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Phony firefighter faces another felony

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news Worthington, 56187
Worthington Minnesota 300 11th Street / P.O. Box 639 56187

AVOCA -- A man charged last month with receiving stolen fire department property now faces a second charge, and his friend and roommate is now facing a felony count, too.

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Joshua Michael DeGuara, 31, of Avoca, is charged with two felony counts of receiving stolen property. Bradley Dean Swanson, 21, of Avoca, is charged with one.

DeGuara, who was recently convicted of theft of a cell phone cover with a fire department emblem engraved on it and was once convicted of impersonating a fire man, was charged in November after equipment belonging to the Avoca Fire Department was found in his home during an unrelated search warrant execution. DeGuara had been a probationary member of the department for about three months before being voted off after equipment began to disappear.

Several days after the Daily Globe article that detailed DeGuara's original charge, Swanson's vehicle was repossessed. Employees of Viking Car Credit found a bag in the truck full of fire equipment and, having read about equipment still missing in Avoca, called authorities.

Inside the bag was a set of turnout gear with the name Craig written on the inside. According to Avoca Fire Chief Bob Wahl, that particular set of gear had belonged to a fireman who had moved out of the area. Wahl identified for authorities the gear, boots, gloves and a flashlight.

The bag also included other protective gear, small tools found in the pockets of the turnout coat, an oxygen tank and a metal tag engraved with DeGuara's name and the words, "First Resp., Firefighter."

DeGuara's vehicle had been repossessed a few days before Swanson's. A Murray County deputy inventoried items in both vehicles and found a fire hydrant wrench, a metal detector, a fuel siphon hose, several nozzle wrenches and a door knob tool. The metal detector, which had been reported stolen from a residence in Slayton, was turned over to the Slayton Police Department.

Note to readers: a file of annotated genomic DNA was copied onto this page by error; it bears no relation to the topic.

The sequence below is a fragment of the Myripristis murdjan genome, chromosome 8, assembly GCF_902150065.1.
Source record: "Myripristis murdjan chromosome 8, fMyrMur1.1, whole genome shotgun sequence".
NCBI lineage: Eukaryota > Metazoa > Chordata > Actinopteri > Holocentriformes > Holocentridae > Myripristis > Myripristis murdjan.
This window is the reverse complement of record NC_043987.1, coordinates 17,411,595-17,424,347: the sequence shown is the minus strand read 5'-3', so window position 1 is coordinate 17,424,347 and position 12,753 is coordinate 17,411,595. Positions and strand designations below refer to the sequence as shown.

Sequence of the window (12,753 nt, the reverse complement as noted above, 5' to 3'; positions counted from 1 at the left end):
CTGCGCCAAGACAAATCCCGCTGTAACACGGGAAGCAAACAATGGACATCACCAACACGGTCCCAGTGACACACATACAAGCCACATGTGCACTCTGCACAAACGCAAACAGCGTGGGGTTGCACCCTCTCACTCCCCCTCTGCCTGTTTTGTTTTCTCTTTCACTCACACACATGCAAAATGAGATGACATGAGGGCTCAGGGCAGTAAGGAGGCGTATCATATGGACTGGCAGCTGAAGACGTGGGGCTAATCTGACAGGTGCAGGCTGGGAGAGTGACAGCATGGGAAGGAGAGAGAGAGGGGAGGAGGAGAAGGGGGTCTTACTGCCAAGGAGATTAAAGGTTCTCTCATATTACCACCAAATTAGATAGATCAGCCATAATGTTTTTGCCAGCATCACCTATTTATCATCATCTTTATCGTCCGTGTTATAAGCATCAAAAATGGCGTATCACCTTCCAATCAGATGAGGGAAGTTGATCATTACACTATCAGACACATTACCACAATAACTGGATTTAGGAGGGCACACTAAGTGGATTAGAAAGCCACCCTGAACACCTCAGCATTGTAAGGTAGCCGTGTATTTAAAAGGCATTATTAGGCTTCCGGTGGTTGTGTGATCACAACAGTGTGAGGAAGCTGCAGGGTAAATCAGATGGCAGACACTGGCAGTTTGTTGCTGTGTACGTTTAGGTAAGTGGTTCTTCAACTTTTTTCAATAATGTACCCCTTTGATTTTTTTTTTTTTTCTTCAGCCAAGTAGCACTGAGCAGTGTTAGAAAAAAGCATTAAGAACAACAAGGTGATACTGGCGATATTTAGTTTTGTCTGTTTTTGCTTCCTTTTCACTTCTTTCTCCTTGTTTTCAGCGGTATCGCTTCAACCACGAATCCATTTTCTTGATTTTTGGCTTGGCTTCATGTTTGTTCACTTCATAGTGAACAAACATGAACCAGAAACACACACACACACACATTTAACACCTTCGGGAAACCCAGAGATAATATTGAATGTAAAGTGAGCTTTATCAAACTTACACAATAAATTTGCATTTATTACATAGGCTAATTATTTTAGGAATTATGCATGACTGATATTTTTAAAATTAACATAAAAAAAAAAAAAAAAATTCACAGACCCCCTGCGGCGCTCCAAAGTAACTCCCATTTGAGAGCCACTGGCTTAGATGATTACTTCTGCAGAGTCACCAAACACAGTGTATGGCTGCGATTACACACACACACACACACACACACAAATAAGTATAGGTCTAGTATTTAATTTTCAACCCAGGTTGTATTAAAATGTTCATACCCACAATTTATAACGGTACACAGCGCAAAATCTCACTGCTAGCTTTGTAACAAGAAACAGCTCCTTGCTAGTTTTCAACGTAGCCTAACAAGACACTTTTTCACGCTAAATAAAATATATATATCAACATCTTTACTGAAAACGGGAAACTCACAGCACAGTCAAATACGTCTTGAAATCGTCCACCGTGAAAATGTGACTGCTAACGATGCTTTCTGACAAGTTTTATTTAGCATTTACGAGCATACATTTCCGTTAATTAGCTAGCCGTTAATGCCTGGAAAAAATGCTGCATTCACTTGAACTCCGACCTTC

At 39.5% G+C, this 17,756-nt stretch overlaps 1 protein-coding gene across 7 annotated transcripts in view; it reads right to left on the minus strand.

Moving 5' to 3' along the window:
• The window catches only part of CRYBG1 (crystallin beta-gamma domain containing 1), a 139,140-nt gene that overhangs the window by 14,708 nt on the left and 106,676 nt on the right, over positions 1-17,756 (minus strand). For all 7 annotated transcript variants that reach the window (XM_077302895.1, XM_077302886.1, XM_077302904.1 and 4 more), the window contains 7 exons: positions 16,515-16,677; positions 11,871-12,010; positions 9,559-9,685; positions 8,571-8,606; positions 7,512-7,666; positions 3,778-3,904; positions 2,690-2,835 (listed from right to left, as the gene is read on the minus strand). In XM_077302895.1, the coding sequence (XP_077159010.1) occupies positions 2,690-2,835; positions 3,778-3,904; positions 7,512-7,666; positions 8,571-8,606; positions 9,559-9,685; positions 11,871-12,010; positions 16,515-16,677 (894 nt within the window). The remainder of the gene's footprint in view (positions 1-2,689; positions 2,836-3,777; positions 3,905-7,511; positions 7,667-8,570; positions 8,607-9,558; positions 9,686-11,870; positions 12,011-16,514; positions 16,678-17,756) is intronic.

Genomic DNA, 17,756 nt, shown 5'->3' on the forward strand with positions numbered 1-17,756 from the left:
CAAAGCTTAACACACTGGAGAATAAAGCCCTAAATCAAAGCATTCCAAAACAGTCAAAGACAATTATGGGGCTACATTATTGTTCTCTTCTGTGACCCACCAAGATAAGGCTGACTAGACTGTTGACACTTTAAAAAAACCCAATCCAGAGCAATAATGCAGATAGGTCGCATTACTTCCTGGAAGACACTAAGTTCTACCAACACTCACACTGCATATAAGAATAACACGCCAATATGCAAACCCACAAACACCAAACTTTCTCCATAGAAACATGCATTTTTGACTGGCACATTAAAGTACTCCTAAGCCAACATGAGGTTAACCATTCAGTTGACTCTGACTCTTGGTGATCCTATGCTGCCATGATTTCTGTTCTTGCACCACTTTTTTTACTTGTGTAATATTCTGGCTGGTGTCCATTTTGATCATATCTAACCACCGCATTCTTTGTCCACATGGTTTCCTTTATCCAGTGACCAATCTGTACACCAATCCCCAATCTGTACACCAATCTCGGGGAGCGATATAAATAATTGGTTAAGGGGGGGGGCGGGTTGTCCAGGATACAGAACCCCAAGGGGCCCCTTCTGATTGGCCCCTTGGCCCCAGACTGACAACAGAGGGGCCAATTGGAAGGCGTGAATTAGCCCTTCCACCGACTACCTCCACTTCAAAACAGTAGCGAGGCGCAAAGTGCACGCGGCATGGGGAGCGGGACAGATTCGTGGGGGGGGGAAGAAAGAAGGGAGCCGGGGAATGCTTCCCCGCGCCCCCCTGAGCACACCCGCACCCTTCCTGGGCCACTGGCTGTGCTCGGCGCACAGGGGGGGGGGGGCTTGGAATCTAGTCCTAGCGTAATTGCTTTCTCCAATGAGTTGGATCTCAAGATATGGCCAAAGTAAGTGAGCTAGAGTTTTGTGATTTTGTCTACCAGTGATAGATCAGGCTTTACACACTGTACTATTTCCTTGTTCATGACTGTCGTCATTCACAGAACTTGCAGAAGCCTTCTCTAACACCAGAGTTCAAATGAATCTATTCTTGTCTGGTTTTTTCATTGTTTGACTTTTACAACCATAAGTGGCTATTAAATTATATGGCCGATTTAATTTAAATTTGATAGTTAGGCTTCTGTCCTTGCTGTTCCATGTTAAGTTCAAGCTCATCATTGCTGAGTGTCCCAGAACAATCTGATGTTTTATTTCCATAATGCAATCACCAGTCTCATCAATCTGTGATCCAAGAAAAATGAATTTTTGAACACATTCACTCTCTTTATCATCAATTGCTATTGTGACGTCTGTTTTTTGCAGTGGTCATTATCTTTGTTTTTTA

Swanson was brought in for an interview and told authorities the bag belonged to DeGuara, who had asked him to put it in his car because he was worried authorities would find it. According to the report, Swanson told a deputy DeGuara had taken an oxygen tank from the fire hall. The deputy had not mentioned to Swanson an oxygen tank had been found.

Swanson allegedly said he knew DeGuara was a thief and knew he had stolen tools and a set of knives from a store in Slayton, even explaining how DeGuara accomplished his shoplifting. He told the deputy of other items he knew DeGuara and his wife had stolen, such as televisions.

"He said he is positive there are stolen items in DeGuara's house and garage, but the only items he knew of were tools," the report states. "He specifically stated he thinks half the tools in the garage are stolen."

DeGuara was interviewed and told the deputy he didn't remember putting the bag in Swanson's car. He said he wore the turnout gear home from a brush fire so he could wash it.

He allegedly admitted to taking a wrench with a seatbelt cutter out of the hall and putting it in his truck in case he ever needed it. When asked about the metal tag with his name on it, he admitted he had never been an EMT or first responder.

When the deputy met with the Avoca Fire Department officers, it was confirmed that many of the items belonged to the department. While discussing the theft of the equipment, the officers told the deputy they have spent countless hours inventorying equipment and dealing with the fallout of the thefts from the fire hall.

They also explained how they knew the gear found in Swanson's car had not ever been worn or used by DeGuara, because the turnout gear he had been issued was older, and during the brush fire he had accidentally taken gear belonging to another firefighter, not the gear found in the bag. The gear had been in its proper place shortly before DeGuara was voted off the department, after the fire at which he claimed to use it.

Still missing from the department is approximately $1,000 worth of equipment.

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